Bob returned to the Stikine in July 1976 for a skiing/climbing trip with Brian Johnson, Ton De Groot, Dave Smith and a young Peter Croft, who went on the become one of Canada's best rock climbers soloing many hard routes in Squamish and the Yosemite Valley. Bob made one last trip into the Stikine with Brian Johnson in …………………….

In the mid to late 1970's Bob became involved with the Federation of Mountain Clubs of British Columbia where he acted as treasurer/secretary for two years and President for another two. He also served as President of the Island Mountain Ramblers for four years and was elected an honorary member.

In 1983 the Island Mountain Rambler's celebrated twenty-five years as a club and the committee came up with "Up Your Peaks." The challenge was to try and ascend 25,000 vertical feet or more in 1983 and all the peaks had to be over 5,000 feet. The list had to be submitted to the committee at the end of the year and a commemorative book called The History of Mountaineering on Vancouver Island that Bob had spent many hours at a photo-copying machine assembling was given to the successful participants. It was a huge success with seventy-five people achieving the objective. While most climbed their 25,000 feet some took the challenge "seriously" and the greatest total was recorded by Scott Larsen of Courtenay with nearly 62,000 feet.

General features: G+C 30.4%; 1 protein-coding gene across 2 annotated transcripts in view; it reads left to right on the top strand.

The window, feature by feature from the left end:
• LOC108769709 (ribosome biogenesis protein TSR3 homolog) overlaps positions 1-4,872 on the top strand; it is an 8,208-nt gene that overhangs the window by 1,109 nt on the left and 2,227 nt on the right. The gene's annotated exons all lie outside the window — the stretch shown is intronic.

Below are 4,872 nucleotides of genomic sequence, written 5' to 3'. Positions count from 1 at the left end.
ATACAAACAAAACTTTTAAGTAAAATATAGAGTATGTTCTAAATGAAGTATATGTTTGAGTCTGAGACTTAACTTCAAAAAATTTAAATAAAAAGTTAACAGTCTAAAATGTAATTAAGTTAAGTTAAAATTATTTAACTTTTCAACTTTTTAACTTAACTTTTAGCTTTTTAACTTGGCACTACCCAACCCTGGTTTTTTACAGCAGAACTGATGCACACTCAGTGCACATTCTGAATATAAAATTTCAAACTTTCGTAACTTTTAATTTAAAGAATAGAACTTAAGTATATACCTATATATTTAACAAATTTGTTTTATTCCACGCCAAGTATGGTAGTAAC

Through his photography, Bob has taken pleasure in being involved with a number of authors who have produced both photography books as well as guide books to Vancouver Island and the Coast Mountains. He also contributed photographs to some of the early climbing magazines. Although Bob no longer climbs the mountains that were his focus for many years of his early life, he still enjoys hiking the trails with his family and regularly attends the meetings of the Island Mountain Ramblers. He enjoys his retirement on his property on the hillside across from the Little Qualicum Falls where native plants grow and indigenous birds and wildlife frequent his back yard.

Sources:
Tustin, Bob. Personal communication. 2008.

Guilbride, Patrick D. "El Piveto Mountain." Island Bushwhacker. Vol. The Vancouver Island section of the Alpine Club of Canada.

"Copter Rescues Climber." Vancouver Sun. [Vancouver, B.C.] (August 10, 1966.)

"Mountain Climber Undaunted by Fall." Vancouver Sun. [Vancouver, B.C.] (August 11, 1966.)

Mitchell, Helen. "Climbers Make Toast In Clouds To Hikers On Marble Mountain." Daily Colonist. [Victoria, B.C.] (September 9, 1970) p. 23.

"Island Climbing Team Records First Ascent." Nanaimo Daily Free Press. [Nanaimo, BC.] (August 12, 1974.) p. 13.

Symon, Margaret. "Waddington." Timberline Tales. Published by the Island Mountain Ramblers. Nanaimo, B.C. 1975. p. 38-40.

Tustin, Bob. "Vancouver Island Report." Canadian Alpine Journal. Vol. 58. The Alpine Club of Canada. Banff, Alberta. 1975. p. 66-67.

Hutchinson, Ralph. "North Baird Rambles." Canadian Alpine Journal. Vol. 58. The Alpine Club of Canada. Banff, Alberta. 1975. p. 68-70.

Tustin, Bob. "Vancouver Island Report." Canadian Alpine Journal. Vol. 59. The Alpine Club of Canada. Banff, Alberta. 1976. p. 57.

Tustin, Bob. "Upper Tellot Glacier." Canadian Alpine Journal. Vol. 59. The Alpine Club of Canada. Banff, Alberta. 1976. p. 63.